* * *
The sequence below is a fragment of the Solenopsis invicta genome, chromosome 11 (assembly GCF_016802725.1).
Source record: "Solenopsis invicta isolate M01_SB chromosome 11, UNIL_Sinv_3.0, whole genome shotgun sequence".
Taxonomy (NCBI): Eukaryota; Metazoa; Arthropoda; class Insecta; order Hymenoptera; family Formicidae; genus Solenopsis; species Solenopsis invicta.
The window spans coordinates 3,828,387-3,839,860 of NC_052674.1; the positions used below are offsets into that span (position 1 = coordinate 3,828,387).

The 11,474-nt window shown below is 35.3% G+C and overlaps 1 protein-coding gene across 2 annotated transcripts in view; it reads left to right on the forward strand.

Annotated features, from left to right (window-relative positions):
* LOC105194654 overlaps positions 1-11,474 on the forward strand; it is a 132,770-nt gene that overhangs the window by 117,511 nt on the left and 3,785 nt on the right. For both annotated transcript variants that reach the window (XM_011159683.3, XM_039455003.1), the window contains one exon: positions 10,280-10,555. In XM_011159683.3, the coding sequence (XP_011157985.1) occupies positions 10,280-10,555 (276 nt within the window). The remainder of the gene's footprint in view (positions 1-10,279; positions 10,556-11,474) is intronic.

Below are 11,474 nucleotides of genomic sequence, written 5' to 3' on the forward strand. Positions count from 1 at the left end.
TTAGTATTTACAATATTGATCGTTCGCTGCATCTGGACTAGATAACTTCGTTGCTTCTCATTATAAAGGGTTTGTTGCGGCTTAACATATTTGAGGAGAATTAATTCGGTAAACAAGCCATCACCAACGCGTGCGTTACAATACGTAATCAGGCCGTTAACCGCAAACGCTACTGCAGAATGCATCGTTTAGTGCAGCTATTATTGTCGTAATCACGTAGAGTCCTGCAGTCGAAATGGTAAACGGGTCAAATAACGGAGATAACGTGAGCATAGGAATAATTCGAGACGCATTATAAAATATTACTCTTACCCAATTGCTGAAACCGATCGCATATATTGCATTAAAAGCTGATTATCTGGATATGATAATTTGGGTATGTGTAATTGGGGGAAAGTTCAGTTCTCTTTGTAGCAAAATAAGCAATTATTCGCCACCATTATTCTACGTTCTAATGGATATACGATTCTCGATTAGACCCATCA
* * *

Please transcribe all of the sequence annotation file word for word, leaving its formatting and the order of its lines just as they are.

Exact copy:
The sequence below is a fragment of the Solenopsis invicta genome, chromosome 11 (assembly GCF_016802725.1).
Source record: "Solenopsis invicta isolate M01_SB chromosome 11, UNIL_Sinv_3.0, whole genome shotgun sequence".
Taxonomy (NCBI): Eukaryota; Metazoa; Arthropoda; class Insecta; order Hymenoptera; family Formicidae; genus Solenopsis; species Solenopsis invicta.
The window spans coordinates 3,828,387-3,839,860 of NC_052674.1; the positions used below are offsets into that span (position 1 = coordinate 3,828,387).

The 11,474-nt window shown below is 35.3% G+C and overlaps 1 protein-coding gene across 2 annotated transcripts in view; it reads left to right on the forward strand.

Annotated features, from left to right (window-relative positions):
* LOC105194654 overlaps positions 1-11,474 on the forward strand; it is a 132,770-nt gene that overhangs the window by 117,511 nt on the left and 3,785 nt on the right. For both annotated transcript variants that reach the window (XM_011159683.3, XM_039455003.1), the window contains one exon: positions 10,280-10,555. In XM_011159683.3, the coding sequence (XP_011157985.1) occupies positions 10,280-10,555 (276 nt within the window). The remainder of the gene's footprint in view (positions 1-10,279; positions 10,556-11,474) is intronic.

Below are 11,474 nucleotides of genomic sequence, written 5' to 3' on the forward strand. Positions count from 1 at the left end.
TTAGTATTTACAATATTGATCGTTCGCTGCATCTGGACTAGATAACTTCGTTGCTTCTCATTATAAAGGGTTTGTTGCGGCTTAACATATTTGAGGAGAATTAATTCGGTAAACAAGCCATCACCAACGCGTGCGTTACAATACGTAATCAGGCCGTTAACCGCAAACGCTACTGCAGAATGCATCGTTTAGTGCAGCTATTATTGTCGTAATCACGTAGAGTCCTGCAGTCGAAATGGTAAACGGGTCAAATAACGGAGATAACGTGAGCATAGGAATAATTCGAGACGCATTATAAAATATTACTCTTACCCAATTGCTGAAACCGATCGCATATATTGCATTAAAAGCTGATTATCTGGATATGATAATTTGGGTATGTGTAATTGGGGGAAAGTTCAGTTCTCTTTGTAGCAAAATAAGCAATTATTCGCCACCATTATTCTACGTTCTAATGGATATACGATTCTCGATTAGACCCATCA